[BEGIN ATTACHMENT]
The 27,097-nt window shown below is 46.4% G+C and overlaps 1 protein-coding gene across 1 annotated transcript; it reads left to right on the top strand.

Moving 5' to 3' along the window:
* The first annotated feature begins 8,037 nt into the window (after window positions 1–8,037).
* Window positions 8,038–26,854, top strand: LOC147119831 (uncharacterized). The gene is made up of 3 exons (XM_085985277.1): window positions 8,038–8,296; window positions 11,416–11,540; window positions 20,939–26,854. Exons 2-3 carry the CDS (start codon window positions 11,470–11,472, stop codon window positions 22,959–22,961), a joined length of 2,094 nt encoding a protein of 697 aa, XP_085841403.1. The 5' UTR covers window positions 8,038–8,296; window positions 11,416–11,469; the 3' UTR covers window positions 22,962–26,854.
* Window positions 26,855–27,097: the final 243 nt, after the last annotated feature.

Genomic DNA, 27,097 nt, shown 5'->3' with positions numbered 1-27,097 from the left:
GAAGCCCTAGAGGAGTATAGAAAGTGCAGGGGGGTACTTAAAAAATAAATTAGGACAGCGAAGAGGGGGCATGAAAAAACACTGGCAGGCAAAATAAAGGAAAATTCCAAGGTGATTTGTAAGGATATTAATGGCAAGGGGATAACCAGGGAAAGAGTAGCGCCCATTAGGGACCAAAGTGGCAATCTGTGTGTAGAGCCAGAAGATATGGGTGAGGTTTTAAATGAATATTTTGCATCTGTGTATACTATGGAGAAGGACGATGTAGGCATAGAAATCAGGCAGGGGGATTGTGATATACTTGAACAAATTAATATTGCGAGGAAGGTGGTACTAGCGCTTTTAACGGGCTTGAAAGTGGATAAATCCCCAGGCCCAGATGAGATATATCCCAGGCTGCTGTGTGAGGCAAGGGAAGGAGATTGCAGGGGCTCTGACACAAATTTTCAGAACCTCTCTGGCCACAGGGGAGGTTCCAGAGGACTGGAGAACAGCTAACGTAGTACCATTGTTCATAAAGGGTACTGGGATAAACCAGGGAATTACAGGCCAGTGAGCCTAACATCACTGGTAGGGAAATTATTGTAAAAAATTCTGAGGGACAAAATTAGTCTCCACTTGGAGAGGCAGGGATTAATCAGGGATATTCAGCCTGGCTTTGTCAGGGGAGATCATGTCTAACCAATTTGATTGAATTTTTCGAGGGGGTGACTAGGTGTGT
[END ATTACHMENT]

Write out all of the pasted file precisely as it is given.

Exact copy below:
The 27,097-nt window shown below is 46.4% G+C and overlaps 1 protein-coding gene across 1 annotated transcript; it reads left to right on the top strand.

Moving 5' to 3' along the window:
* The first annotated feature begins 8,037 nt into the window (after window positions 1–8,037).
* Window positions 8,038–26,854, top strand: LOC147119831 (uncharacterized). The gene is made up of 3 exons (XM_085985277.1): window positions 8,038–8,296; window positions 11,416–11,540; window positions 20,939–26,854. Exons 2-3 carry the CDS (start codon window positions 11,470–11,472, stop codon window positions 22,959–22,961), a joined length of 2,094 nt encoding a protein of 697 aa, XP_085841403.1. The 5' UTR covers window positions 8,038–8,296; window positions 11,416–11,469; the 3' UTR covers window positions 22,962–26,854.
* Window positions 26,855–27,097: the final 243 nt, after the last annotated feature.

Genomic DNA, 27,097 nt, shown 5'->3' with positions numbered 1-27,097 from the left:
GAAGCCCTAGAGGAGTATAGAAAGTGCAGGGGGGTACTTAAAAAATAAATTAGGACAGCGAAGAGGGGGCATGAAAAAACACTGGCAGGCAAAATAAAGGAAAATTCCAAGGTGATTTGTAAGGATATTAATGGCAAGGGGATAACCAGGGAAAGAGTAGCGCCCATTAGGGACCAAAGTGGCAATCTGTGTGTAGAGCCAGAAGATATGGGTGAGGTTTTAAATGAATATTTTGCATCTGTGTATACTATGGAGAAGGACGATGTAGGCATAGAAATCAGGCAGGGGGATTGTGATATACTTGAACAAATTAATATTGCGAGGAAGGTGGTACTAGCGCTTTTAACGGGCTTGAAAGTGGATAAATCCCCAGGCCCAGATGAGATATATCCCAGGCTGCTGTGTGAGGCAAGGGAAGGAGATTGCAGGGGCTCTGACACAAATTTTCAGAACCTCTCTGGCCACAGGGGAGGTTCCAGAGGACTGGAGAACAGCTAACGTAGTACCATTGTTCATAAAGGGTACTGGGATAAACCAGGGAATTACAGGCCAGTGAGCCTAACATCACTGGTAGGGAAATTATTGTAAAAAATTCTGAGGGACAAAATTAGTCTCCACTTGGAGAGGCAGGGATTAATCAGGGATATTCAGCCTGGCTTTGTCAGGGGAGATCATGTCTAACCAATTTGATTGAATTTTTCGAGGGGGTGACTAGGTGTGT